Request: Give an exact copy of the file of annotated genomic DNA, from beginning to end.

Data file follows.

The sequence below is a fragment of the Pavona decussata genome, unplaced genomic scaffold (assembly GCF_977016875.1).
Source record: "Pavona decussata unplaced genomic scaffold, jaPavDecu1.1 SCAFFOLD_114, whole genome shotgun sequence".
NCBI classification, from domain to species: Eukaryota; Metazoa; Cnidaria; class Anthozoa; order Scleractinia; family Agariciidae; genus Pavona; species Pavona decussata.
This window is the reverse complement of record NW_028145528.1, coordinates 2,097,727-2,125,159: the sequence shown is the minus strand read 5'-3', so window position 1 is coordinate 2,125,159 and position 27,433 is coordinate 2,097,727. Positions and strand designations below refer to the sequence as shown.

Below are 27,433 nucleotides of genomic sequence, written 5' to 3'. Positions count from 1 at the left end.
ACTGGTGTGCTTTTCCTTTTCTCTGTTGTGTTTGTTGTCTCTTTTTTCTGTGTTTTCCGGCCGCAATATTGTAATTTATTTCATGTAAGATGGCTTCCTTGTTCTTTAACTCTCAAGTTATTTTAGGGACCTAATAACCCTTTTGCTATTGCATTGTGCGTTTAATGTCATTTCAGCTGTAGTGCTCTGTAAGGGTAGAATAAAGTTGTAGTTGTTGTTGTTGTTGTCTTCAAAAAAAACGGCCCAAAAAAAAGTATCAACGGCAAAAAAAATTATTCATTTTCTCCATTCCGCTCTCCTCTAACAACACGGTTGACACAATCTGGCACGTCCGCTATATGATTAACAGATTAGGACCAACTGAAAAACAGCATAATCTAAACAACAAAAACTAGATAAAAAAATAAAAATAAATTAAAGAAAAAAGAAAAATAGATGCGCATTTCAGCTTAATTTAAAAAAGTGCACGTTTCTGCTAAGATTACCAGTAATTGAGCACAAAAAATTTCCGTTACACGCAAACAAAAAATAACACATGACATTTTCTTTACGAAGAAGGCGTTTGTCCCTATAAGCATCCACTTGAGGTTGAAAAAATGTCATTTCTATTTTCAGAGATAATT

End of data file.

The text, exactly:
The sequence below is a fragment of the Pavona decussata genome, unplaced genomic scaffold (assembly GCF_977016875.1).
Source record: "Pavona decussata unplaced genomic scaffold, jaPavDecu1.1 SCAFFOLD_114, whole genome shotgun sequence".
NCBI classification, from domain to species: Eukaryota; Metazoa; Cnidaria; class Anthozoa; order Scleractinia; family Agariciidae; genus Pavona; species Pavona decussata.
This window is the reverse complement of record NW_028145528.1, coordinates 2,097,727-2,125,159: the sequence shown is the minus strand read 5'-3', so window position 1 is coordinate 2,125,159 and position 27,433 is coordinate 2,097,727. Positions and strand designations below refer to the sequence as shown.

Below are 27,433 nucleotides of genomic sequence, written 5' to 3'. Positions count from 1 at the left end.
ACTGGTGTGCTTTTCCTTTTCTCTGTTGTGTTTGTTGTCTCTTTTTTCTGTGTTTTCCGGCCGCAATATTGTAATTTATTTCATGTAAGATGGCTTCCTTGTTCTTTAACTCTCAAGTTATTTTAGGGACCTAATAACCCTTTTGCTATTGCATTGTGCGTTTAATGTCATTTCAGCTGTAGTGCTCTGTAAGGGTAGAATAAAGTTGTAGTTGTTGTTGTTGTTGTCTTCAAAAAAAACGGCCCAAAAAAAAGTATCAACGGCAAAAAAAATTATTCATTTTCTCCATTCCGCTCTCCTCTAACAACACGGTTGACACAATCTGGCACGTCCGCTATATGATTAACAGATTAGGACCAACTGAAAAACAGCATAATCTAAACAACAAAAACTAGATAAAAAAATAAAAATAAATTAAAGAAAAAAGAAAAATAGATGCGCATTTCAGCTTAATTTAAAAAAGTGCACGTTTCTGCTAAGATTACCAGTAATTGAGCACAAAAAATTTCCGTTACACGCAAACAAAAAATAACACATGACATTTTCTTTACGAAGAAGGCGTTTGTCCCTATAAGCATCCACTTGAGGTTGAAAAAATGTCATTTCTATTTTCAGAGATAATT